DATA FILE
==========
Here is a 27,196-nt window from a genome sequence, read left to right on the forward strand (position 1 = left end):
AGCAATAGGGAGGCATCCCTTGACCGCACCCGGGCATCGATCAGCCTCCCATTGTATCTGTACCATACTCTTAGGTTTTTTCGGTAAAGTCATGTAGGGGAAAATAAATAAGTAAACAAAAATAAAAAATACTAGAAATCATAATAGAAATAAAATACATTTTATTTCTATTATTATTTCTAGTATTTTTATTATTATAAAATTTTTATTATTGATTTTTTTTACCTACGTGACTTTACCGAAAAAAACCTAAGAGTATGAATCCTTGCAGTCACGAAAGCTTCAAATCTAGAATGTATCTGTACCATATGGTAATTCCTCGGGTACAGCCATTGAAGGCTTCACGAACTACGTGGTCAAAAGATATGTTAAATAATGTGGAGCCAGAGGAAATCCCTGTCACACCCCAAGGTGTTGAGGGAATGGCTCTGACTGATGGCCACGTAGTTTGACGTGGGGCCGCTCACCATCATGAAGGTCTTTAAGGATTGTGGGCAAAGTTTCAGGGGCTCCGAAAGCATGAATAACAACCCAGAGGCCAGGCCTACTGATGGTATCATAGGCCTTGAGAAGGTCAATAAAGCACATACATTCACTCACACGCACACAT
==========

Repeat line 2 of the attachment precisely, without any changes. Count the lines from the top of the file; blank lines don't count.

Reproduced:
AGCAATAGGGAGGCATCCCTTGACCGCACCCGGGCATCGATCAGCCTCCCATTGTATCTGTACCATACTCTTAGGTTTTTTCGGTAAAGTCATGTAGGGGAAAATAAATAAGTAAACAAAAATAAAAAATACTAGAAATCATAATAGAAATAAAATACATTTTATTTCTATTATTATTTCTAGTATTTTTATTATTATAAAATTTTTATTATTGATTTTTTTTACCTACGTGACTTTACCGAAAAAAACCTAAGAGTATGAATCCTTGCAGTCACGAAAGCTTCAAATCTAGAATGTATCTGTACCATATGGTAATTCCTCGGGTACAGCCATTGAAGGCTTCACGAACTACGTGGTCAAAAGATATGTTAAATAATGTGGAGCCAGAGGAAATCCCTGTCACACCCCAAGGTGTTGAGGGAATGGCTCTGACTGATGGCCACGTAGTTTGACGTGGGGCCGCTCACCATCATGAAGGTCTTTAAGGATTGTGGGCAAAGTTTCAGGGGCTCCGAAAGCATGAATAACAACCCAGAGGCCAGGCCTACTGATGGTATCATAGGCCTTGAGAAGGTCAATAAAGCACATACATTCACTCACACGCACACAT